Proposed Settlement Agreement Filed in Federal Court Which Could Change SNF and Home Health Coverage
A proposed settlement agreement was filed in the federal District Court of Vermont on October 16, 2012 which, if approved, would clarify Medicare coverage for beneficiaries of skilled nursing facilities (SNFs), home health services (HH), and outpatient therapy services (OPT).
The settlement proposal is the result of Jimmo v. Sebelius, a class action lawsuit brought by a class of Medicare beneficiaries that challenges Medicare contractors' consistent denials of home health services provided to Medicare beneficiaries because a beneficiary's condition failed to improve or did not have the possibility for improvement. The home health provider community and Medicare beneficiary supporters have consistently advocated that Medicare contractors' denial of home health services based on the alleged "improvement standard" was inconsistent with Medicare policy and regulations. The class action lawsuit challenged the "improvement standard" arguing that medically necessary home health services may be provided to Medicare beneficiaries with chronic conditions because although their conditions may not "improve," the home health services will prevent the beneficiaries from deteriorating further. The proposed settlement, filed in October, includes provisions that would require the Centers for Medicare & Medicaid Services (CMS) to not only revise portions of the Medicare Manuals to clarify that an "improvement" requirement does not exist for medically necessary home health services, but to also educate Medicare contractors and other reviewers on the appropriate standards to apply when reviewing home health services.
Among the provisions of the settlement proposal are revisions to the Medicare Benefit Policy Manual. Revisions would be made to chapters 7, 8, and 15 of the manual, and would clarify coverage standards for SNF, HH, and OPT care to cover patients that have no improvement potential, but still need maintenance care in their current state of health. The clarified standards would allow for coverage of skilled SNF, HH, and OPT services for maintenance of a patient's condition even if there is no restoration or improvement potential. Currently, most Medicare contractors consistently deny coverage for home health services that are provided to beneficiaries with no restoration or improvement potential. In addition to the revisions to the Medicare manuals, the proposed settlement would include two review periods for the plaintiffs to review changes to the Medicare Benefit Policy Manual before any of the terms are implemented as rules in the Medicare manuals. During the two review periods, 21 and 14 days respectively, Plaintiffs would be allowed to provide comments and suggestions which the Centers for Medicare and Medicaid Services (CMS) must make a good faith effort to utilize.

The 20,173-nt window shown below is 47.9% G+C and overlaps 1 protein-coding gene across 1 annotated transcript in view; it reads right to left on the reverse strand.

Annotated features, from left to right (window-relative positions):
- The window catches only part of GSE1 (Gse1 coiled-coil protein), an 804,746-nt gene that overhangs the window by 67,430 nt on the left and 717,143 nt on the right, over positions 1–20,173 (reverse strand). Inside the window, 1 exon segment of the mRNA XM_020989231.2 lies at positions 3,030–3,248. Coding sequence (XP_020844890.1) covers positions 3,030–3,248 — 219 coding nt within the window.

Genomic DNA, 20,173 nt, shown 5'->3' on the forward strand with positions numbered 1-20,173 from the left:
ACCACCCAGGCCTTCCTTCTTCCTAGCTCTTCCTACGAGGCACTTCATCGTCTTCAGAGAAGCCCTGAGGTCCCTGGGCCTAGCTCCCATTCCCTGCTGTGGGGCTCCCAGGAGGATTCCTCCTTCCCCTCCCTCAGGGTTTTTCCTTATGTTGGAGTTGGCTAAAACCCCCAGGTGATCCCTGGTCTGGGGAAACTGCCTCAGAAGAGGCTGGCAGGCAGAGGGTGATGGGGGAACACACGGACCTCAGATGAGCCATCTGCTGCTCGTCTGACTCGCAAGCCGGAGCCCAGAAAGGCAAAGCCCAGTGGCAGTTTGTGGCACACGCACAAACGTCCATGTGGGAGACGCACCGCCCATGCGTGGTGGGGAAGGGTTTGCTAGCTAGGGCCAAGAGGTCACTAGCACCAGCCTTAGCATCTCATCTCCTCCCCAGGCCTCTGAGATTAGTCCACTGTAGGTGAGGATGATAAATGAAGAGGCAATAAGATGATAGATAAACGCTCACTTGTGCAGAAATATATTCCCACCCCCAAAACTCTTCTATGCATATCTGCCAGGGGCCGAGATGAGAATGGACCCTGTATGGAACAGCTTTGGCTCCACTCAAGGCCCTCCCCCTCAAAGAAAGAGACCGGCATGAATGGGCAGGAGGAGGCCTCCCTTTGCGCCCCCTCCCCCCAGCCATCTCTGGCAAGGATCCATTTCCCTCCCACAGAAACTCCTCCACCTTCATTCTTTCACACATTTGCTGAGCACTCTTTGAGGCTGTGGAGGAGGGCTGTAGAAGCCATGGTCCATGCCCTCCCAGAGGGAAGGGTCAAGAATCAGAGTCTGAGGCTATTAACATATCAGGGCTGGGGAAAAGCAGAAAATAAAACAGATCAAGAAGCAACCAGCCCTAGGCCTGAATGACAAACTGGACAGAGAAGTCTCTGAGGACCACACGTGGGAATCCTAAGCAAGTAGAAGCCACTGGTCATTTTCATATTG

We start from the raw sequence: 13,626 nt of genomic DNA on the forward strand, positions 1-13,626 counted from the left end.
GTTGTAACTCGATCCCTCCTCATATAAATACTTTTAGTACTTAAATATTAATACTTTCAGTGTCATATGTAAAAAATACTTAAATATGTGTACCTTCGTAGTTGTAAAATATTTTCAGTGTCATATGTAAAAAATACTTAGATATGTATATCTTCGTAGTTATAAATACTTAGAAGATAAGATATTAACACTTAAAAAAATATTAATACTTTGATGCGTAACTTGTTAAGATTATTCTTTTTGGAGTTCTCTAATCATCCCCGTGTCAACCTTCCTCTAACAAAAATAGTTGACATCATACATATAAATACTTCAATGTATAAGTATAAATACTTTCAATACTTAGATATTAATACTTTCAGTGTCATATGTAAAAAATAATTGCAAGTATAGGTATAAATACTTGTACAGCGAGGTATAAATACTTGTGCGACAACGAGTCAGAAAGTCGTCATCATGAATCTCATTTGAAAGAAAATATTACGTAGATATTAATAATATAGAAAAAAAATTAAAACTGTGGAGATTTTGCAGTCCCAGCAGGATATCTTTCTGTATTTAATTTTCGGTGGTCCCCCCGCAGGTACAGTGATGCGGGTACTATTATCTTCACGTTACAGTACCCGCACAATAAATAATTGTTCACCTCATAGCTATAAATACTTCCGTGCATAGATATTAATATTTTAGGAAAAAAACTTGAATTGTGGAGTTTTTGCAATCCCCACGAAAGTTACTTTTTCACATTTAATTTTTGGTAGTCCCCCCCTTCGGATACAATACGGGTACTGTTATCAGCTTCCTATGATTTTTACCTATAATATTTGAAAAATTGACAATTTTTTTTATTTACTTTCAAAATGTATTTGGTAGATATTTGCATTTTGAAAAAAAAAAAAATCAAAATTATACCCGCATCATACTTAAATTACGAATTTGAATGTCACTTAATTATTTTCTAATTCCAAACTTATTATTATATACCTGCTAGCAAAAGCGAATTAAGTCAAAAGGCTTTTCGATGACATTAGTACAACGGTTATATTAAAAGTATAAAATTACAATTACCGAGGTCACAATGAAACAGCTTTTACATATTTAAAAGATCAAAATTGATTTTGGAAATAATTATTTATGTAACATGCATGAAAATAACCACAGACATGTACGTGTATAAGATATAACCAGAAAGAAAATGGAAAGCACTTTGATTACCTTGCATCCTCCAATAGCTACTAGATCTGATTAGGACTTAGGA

CMS would also be required under the settlement agreement to engage in an educational campaign about the revisions for providers, suppliers, and contractors. The campaign would include written materials communicated via MLN Matters articles and program transmittals, as well as changes to CMS call center customer service scripts.
In addition to the educational materials, the settlement would also require CMS to hold an open door forum on the manual revisions, as well as hold two national calls. The two national calls, one for providers & suppliers and one for contractors & adjudicators, would communicate the policy clarifications related to the revisions.
The proposed settlement, if approved, would have a major impact on home health providers and Medicare beneficiaries. Consistently during the Medicare appeals process, on behalf of our clients we have advocated against Medicare contractors' improper denial of home health services because the beneficiary did not "improve" during the certification period. Although we have experienced some success on behalf of our clients, particularly at the Administrative Law Judge hearing stage of appeal, the inconsistent standards applied by lower level Medicare contractors meant that our clients were forced to spend their time and resources appealing improper claim denials. If approved, the proposed settlement could eliminate inconsistent decisions and help facilitate home health care providers' reimbursement for medically necessary services.